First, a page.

Understanding Asymmetric Information and Behaviour in Regenerative Medical Technology Markets

The aim of this pilot study is to understand doctors, surgeons and healthcare professional’s knowledge and behaviours in the medical marketplace for women’s breast reconstruction technology ex poste cancer treatment.

Healthcare service industries (generally) are characterised by the joint provision of diagnosis and service. Within the interaction, the expert seller provides information that informs and may influence the consumption decision of the buyer. Behavioural economists refer to this information asymmetry between seller (expert/medical professionals) and buyer (consumer/patient) as the transaction of a credence good (Dulleck & Kerschbamer 2006; 2009; 2014; Dulleck et al. 2011).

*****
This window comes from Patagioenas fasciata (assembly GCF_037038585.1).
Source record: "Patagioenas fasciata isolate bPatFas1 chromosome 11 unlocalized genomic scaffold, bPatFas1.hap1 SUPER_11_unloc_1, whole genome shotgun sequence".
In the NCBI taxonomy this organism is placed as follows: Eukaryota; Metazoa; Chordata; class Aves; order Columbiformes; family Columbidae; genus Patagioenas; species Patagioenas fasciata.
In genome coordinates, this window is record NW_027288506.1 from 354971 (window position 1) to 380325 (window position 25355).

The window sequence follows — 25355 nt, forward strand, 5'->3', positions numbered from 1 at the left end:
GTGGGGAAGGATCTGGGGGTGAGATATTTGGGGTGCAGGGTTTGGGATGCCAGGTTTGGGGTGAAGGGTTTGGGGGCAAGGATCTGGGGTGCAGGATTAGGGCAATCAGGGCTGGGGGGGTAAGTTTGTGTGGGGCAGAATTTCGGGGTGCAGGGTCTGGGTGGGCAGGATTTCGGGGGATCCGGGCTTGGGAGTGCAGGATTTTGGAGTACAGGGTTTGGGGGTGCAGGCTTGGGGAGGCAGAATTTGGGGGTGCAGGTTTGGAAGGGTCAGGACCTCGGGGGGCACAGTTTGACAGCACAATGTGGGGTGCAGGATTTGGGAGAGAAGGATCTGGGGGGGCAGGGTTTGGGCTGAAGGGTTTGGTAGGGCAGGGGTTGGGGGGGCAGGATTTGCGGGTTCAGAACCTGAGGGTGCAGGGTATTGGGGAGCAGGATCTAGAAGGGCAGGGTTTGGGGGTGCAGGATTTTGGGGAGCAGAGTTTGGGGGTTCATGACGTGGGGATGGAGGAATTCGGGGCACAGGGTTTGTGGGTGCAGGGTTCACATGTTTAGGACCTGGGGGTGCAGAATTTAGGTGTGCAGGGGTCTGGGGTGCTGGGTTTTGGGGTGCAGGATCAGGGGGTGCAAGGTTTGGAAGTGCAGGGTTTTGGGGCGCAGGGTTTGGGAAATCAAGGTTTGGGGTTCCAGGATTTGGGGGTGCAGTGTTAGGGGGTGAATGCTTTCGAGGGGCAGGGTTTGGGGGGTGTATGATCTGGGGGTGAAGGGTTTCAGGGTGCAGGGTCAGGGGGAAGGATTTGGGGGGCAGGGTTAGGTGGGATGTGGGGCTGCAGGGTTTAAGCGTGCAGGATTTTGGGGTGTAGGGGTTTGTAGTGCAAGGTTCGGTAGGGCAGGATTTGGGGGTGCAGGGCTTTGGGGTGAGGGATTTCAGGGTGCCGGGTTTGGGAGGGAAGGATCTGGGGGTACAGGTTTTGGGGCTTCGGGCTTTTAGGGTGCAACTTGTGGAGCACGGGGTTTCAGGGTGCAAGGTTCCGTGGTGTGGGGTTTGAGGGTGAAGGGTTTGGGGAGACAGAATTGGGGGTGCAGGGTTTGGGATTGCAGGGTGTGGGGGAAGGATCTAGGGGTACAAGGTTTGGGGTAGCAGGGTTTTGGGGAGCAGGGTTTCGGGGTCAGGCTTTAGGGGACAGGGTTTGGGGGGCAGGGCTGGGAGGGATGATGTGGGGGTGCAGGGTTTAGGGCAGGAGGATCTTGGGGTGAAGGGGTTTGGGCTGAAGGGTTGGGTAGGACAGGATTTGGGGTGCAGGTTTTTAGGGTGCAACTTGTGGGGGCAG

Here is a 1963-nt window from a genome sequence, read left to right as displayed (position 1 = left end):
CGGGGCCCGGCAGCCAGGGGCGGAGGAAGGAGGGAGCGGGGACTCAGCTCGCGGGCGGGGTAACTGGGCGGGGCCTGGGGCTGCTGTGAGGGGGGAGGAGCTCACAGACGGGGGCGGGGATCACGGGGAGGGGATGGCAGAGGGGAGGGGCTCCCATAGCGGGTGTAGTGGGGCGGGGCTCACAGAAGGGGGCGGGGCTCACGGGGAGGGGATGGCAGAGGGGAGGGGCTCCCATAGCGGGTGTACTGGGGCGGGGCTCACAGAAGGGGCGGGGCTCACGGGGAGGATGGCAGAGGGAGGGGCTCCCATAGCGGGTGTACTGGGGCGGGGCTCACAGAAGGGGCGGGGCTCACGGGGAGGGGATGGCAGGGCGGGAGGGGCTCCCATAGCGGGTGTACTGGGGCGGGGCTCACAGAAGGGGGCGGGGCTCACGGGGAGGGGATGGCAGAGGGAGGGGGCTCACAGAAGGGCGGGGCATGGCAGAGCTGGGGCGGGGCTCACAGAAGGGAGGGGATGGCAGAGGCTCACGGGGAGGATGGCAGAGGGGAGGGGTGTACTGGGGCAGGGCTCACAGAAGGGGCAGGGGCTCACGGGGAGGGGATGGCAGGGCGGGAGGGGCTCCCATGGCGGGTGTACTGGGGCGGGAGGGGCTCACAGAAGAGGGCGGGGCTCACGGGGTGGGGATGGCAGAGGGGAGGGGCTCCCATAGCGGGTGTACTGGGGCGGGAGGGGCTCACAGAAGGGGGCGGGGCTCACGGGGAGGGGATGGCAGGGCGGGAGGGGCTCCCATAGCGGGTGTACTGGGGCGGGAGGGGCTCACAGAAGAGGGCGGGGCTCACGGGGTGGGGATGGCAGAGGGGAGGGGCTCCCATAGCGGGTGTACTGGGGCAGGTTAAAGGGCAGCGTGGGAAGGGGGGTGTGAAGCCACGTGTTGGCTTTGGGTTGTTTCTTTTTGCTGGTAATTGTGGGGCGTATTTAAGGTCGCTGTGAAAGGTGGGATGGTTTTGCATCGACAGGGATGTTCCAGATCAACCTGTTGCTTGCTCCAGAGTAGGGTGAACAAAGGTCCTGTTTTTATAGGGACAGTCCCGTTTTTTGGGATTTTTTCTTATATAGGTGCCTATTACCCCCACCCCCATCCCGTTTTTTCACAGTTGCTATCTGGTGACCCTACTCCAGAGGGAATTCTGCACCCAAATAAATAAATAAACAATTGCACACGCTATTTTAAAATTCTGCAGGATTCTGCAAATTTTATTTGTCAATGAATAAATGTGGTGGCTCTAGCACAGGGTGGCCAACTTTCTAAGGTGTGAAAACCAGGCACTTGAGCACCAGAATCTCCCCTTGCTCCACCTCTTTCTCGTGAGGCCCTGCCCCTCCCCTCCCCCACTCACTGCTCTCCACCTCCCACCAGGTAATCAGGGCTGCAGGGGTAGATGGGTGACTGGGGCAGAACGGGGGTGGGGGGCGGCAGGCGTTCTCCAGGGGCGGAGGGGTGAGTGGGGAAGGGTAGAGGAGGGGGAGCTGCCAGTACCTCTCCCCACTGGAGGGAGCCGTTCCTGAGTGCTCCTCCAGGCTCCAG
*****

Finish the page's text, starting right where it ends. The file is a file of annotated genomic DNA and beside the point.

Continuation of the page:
Credence goods are characterized by qualities that cannot be detected ex ante by consumers, preventing them from assessing the true ex poste value. Market failure (negative outcomes for patients and society) thus occurs through over and/or under treatment. Most importantly, sellers (experts/medical professionals) in such scenarios may not be cognizant of their biased behaviour, and instead believe they are genuinely acting in the best interest of their patient. This can be particularly true in regards to the provision of existing procedures, and for the introduction of new processes and technology in medical settings.

This pilot studies key aim is to understand the decision process and (and barriers to) information flow provided by healthcare professionals in this life changing setting for women (the marketplace for breast reconstruction ex poste cancer treatment), so as to ensure the most efficient and effective introduction and uptake of new regenerative breast technology currently being researched, designed and produced by the team lead by Distinguished Prof Dr Hutmacher, at QUT IHBI.


Funding / Grants

  • QUT Pilot Project Grant (2018 - 2019)

Chief Investigators

Team

Partners

Other Partners

Breast Cancer Network Australia